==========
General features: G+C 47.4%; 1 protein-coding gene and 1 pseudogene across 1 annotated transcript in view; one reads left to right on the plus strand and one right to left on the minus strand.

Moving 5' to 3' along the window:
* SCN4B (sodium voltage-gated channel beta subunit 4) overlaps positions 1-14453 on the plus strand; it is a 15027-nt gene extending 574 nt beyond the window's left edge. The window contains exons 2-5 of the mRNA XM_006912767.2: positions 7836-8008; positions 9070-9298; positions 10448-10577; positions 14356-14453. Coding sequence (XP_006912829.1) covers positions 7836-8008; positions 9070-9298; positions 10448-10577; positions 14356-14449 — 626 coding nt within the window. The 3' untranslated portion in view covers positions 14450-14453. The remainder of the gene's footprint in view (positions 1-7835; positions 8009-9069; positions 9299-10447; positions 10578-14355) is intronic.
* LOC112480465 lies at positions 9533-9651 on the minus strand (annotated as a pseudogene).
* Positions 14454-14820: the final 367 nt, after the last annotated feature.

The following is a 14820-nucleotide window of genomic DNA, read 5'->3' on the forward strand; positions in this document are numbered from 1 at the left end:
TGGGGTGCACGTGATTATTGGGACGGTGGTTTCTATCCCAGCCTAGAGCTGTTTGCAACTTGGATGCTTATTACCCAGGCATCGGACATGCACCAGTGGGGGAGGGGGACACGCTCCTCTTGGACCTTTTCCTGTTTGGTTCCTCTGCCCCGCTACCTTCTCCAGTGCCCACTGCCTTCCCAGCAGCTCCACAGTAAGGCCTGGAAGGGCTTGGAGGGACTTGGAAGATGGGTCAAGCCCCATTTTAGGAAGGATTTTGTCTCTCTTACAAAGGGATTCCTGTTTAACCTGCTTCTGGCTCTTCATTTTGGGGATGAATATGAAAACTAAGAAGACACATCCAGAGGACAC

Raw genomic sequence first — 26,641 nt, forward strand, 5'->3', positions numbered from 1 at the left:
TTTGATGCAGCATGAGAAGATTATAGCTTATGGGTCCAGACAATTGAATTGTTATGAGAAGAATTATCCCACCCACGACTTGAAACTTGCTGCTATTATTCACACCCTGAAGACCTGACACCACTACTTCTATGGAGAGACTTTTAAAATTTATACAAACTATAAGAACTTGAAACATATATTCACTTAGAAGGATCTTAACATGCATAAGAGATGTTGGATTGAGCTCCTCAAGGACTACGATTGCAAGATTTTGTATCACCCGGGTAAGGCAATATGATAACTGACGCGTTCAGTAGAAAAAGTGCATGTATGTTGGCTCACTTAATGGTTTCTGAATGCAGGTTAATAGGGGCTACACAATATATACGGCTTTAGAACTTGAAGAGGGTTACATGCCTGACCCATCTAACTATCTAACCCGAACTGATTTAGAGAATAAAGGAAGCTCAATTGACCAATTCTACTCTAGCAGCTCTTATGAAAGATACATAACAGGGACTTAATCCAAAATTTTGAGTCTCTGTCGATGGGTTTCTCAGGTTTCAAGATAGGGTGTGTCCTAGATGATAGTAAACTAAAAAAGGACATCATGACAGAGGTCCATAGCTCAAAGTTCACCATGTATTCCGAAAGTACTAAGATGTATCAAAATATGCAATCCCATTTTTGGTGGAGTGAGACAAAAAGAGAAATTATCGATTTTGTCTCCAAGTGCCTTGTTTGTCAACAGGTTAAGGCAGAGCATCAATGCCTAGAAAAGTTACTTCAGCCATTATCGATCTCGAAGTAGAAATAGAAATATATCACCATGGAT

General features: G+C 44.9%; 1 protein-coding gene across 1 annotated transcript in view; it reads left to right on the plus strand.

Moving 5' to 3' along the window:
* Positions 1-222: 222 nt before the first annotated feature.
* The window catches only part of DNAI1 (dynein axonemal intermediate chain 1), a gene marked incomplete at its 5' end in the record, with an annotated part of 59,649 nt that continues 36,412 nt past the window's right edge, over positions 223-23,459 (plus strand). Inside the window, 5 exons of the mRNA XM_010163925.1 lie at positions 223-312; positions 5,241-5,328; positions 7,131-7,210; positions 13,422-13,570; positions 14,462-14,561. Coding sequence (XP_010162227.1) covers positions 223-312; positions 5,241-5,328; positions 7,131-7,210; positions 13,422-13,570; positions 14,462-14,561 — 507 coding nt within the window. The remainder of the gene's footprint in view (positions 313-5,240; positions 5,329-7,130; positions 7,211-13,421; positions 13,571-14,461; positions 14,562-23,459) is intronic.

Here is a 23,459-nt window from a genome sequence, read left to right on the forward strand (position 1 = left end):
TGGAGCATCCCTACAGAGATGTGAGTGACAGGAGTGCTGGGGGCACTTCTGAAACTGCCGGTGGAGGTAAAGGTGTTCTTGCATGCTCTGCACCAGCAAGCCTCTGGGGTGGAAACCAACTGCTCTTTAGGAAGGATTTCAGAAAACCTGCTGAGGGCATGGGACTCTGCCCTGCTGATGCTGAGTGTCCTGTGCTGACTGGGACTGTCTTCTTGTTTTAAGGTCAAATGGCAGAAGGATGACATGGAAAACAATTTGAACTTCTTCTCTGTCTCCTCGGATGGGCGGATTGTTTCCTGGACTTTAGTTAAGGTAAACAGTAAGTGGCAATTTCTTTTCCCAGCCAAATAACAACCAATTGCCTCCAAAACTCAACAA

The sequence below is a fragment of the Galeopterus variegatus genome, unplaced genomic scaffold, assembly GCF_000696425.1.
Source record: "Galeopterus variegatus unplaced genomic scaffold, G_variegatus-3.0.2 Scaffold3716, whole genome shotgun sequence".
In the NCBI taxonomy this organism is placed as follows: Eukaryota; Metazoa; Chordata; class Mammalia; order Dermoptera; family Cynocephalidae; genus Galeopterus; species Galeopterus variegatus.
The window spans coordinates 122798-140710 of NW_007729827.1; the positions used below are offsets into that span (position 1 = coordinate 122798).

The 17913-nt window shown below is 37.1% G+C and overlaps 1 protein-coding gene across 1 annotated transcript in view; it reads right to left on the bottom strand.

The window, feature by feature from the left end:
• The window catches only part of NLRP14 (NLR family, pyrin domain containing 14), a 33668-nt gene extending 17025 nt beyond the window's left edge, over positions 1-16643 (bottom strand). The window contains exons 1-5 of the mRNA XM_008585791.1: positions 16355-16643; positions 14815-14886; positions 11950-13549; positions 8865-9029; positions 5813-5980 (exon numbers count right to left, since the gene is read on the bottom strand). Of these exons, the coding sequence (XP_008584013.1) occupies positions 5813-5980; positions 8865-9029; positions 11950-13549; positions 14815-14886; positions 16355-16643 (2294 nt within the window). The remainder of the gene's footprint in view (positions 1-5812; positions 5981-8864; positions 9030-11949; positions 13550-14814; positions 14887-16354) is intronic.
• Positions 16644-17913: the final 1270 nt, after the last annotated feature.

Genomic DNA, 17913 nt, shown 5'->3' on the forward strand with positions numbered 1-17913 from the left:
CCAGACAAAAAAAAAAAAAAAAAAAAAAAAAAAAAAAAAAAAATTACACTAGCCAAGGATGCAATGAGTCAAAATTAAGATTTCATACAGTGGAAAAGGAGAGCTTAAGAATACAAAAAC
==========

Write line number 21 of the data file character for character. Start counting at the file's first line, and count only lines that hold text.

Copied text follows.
The window, feature by feature from the left end: